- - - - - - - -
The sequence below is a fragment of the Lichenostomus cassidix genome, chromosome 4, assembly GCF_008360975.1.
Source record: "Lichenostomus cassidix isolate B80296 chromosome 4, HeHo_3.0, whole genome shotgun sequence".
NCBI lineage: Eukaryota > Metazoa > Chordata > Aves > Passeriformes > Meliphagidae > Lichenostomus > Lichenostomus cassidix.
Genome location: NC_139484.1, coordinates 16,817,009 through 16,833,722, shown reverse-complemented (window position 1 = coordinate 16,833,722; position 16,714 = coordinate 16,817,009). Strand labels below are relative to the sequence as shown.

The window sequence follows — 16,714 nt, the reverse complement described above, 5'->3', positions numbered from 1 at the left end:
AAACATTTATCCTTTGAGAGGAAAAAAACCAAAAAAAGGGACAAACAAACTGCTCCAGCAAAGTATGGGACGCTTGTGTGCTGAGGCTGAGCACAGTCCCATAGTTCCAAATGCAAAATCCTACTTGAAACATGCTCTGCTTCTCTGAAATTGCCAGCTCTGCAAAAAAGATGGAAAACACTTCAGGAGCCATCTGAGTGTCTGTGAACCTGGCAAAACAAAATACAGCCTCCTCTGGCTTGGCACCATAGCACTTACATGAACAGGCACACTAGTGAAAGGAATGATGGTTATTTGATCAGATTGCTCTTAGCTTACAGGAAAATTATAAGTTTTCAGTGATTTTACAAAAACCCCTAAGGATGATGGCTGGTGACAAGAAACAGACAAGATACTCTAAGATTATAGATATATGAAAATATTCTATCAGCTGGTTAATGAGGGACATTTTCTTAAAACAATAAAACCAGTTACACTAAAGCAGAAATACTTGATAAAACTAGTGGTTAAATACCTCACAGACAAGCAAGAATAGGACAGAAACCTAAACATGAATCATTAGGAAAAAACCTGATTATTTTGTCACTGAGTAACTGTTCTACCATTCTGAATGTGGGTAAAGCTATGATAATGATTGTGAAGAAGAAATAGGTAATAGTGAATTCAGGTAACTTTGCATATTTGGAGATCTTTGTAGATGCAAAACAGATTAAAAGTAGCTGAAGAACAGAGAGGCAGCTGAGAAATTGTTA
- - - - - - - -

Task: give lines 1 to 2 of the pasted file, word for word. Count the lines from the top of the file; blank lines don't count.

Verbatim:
The sequence below is a fragment of the Lichenostomus cassidix genome, chromosome 4, assembly GCF_008360975.1.
Source record: "Lichenostomus cassidix isolate B80296 chromosome 4, HeHo_3.0, whole genome shotgun sequence".